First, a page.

Biden and former President Donald Trump each had 37% support in a USA TODAY/Suffolk University Poll released this week. Kennedy pulled in 13% support, mostly from voters said they would otherwise support the GOP. Progressive activist Cornel West, who is also running as an independent campaign, drew 4% support, mainly away from Biden.

Biden allies sought to sow doubt about the seriousness of Phillips campaign and zeroed in on the fact that Phillips was making a formal announcement in New Hampshire, where the national party urged candidates not to file this week over the primary date dispute.

"As a Latina Democrat, I am disappointed he did not try to get his name onto the ballot in Nevada. Will he try in South Carolina for that matter?" Maria Cardona, a Democratic strategist and DNC member who helped make the new rules, said in a text. "If he doesn't, do voters of color not matter to him? Is this simply stunt? I think we all know the answer to that question."

A spokesperson for the Phillips campaign declined to comment on whether the Congressman will run in South Carolina but said that he's taking his presidential run "seriously."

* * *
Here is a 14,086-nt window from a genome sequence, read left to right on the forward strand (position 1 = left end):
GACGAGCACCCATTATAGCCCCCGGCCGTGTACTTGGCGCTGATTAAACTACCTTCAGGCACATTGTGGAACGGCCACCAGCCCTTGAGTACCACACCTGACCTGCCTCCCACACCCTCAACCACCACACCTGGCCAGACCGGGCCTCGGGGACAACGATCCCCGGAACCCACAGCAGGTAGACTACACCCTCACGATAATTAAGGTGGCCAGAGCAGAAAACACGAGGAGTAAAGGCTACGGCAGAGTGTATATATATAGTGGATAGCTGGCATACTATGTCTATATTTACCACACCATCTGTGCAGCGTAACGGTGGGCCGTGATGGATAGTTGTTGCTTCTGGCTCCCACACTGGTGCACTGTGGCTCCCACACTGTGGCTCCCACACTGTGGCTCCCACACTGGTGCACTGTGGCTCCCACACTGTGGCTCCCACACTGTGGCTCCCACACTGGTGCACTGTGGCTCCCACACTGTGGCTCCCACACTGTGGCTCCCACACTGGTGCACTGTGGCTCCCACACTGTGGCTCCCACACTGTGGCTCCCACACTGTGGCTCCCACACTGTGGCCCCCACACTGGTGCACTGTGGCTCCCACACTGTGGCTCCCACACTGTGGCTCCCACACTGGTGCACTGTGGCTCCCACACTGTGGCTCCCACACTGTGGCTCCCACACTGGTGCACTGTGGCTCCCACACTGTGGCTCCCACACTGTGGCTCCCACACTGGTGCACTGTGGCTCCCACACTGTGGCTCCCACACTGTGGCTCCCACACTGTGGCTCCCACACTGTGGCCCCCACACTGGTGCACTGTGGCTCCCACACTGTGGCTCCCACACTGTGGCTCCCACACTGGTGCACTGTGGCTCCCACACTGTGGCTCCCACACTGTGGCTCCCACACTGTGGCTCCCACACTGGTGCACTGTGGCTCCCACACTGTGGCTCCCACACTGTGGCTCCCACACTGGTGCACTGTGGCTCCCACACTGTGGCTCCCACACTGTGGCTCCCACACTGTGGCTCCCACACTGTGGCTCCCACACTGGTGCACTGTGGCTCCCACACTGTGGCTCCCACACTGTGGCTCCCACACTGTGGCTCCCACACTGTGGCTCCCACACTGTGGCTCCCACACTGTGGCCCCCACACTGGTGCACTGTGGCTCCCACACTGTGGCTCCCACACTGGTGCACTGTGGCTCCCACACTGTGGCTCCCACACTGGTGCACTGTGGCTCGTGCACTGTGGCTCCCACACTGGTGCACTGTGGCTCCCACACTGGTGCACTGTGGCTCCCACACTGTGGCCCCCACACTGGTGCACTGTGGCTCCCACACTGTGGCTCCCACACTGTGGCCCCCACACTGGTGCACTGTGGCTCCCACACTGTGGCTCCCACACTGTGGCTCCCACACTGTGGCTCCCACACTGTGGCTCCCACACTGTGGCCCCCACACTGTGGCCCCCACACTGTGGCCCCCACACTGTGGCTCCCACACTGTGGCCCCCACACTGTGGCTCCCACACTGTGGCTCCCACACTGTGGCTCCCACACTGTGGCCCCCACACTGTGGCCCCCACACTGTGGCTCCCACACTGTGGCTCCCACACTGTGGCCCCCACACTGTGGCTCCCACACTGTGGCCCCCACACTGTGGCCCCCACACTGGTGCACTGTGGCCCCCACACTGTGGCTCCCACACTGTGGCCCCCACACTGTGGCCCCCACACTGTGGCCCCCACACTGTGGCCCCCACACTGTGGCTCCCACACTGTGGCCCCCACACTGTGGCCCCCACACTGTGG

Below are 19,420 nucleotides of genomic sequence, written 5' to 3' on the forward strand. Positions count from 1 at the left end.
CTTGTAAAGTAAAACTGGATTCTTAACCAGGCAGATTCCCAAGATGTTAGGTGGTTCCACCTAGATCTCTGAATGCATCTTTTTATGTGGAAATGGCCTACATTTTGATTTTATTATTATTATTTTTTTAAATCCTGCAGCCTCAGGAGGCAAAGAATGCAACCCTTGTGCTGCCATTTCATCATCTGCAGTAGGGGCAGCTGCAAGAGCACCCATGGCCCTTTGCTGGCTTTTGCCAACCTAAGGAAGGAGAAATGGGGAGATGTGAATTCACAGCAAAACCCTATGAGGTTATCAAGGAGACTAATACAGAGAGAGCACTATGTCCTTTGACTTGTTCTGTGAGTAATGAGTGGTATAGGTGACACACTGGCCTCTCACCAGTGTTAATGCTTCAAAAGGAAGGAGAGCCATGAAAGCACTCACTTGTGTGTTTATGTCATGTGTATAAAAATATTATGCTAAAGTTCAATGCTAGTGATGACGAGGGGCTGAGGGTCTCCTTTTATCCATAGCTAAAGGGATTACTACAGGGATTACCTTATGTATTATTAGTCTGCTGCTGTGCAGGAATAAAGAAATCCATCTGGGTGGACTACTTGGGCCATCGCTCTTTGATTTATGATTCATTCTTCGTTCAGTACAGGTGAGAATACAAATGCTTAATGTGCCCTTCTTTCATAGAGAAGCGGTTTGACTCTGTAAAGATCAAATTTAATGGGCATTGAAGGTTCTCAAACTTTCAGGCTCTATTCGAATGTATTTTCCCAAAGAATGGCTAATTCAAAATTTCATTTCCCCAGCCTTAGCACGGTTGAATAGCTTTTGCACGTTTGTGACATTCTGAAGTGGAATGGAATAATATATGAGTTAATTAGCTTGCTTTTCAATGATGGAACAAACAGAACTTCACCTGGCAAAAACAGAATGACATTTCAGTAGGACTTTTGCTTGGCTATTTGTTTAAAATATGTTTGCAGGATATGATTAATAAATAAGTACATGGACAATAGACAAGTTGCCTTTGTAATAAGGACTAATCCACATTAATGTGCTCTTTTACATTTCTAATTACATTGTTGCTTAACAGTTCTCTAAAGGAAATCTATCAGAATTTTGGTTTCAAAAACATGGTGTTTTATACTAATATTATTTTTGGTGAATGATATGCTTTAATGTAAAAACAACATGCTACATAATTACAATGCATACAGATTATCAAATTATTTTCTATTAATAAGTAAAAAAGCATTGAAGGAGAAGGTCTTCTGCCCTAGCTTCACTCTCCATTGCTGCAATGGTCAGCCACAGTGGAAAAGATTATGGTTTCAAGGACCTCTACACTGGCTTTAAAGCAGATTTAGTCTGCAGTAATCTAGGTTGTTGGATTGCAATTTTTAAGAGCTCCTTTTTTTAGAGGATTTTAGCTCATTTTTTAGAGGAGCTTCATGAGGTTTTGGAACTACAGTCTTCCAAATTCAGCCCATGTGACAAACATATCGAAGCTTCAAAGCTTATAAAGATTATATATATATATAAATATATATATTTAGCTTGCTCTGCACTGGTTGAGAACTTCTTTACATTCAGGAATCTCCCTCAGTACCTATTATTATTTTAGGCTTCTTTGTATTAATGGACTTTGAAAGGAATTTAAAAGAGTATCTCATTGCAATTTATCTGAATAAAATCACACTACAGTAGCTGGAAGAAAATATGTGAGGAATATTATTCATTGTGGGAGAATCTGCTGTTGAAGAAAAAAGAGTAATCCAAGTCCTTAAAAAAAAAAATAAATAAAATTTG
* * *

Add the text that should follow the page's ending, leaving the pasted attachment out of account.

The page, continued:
The DNC elevated South Carolina to the first primary position, at Biden's request, in order to give voters of color a bigger say in the party's nominating process — even though New Hampshire state law requires it to go first. The Republican secretary of state in New Hampshire has indicated the primary will take place in January, before South Carolina Democrats vote on Feb. 3. Nevada has the next Democratic context on Feb. 6.

South Carolina's filing window opens for Democrats seeking the presidency on Nov. 1 and closes on Nov. 10. The last date candidates could file in Nevada was Oct. 16.

This article originally appeared on USA TODAY: Rep. Dean Phillips challenges President Joe Biden in 2024 primary